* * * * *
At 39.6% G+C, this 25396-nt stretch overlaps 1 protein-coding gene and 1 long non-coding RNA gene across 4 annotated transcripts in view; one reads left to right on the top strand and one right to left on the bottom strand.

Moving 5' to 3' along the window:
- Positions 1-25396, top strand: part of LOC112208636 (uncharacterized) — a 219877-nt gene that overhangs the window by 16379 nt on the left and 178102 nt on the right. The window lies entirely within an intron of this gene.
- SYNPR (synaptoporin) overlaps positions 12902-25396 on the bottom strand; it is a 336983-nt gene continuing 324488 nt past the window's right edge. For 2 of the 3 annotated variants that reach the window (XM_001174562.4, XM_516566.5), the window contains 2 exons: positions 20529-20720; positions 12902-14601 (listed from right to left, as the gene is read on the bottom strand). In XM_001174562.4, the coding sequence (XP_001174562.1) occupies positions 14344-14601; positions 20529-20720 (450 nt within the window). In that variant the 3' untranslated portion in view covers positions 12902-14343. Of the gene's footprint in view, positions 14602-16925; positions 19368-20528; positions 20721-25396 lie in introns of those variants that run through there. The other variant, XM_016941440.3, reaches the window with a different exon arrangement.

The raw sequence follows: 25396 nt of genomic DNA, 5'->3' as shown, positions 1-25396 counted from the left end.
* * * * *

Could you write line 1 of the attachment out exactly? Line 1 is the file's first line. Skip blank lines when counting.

At 39.6% G+C, this 25396-nt stretch overlaps 1 protein-coding gene and 1 long non-coding RNA gene across 4 annotated transcripts in view; one reads left to right on the top strand and one right to left on the bottom strand.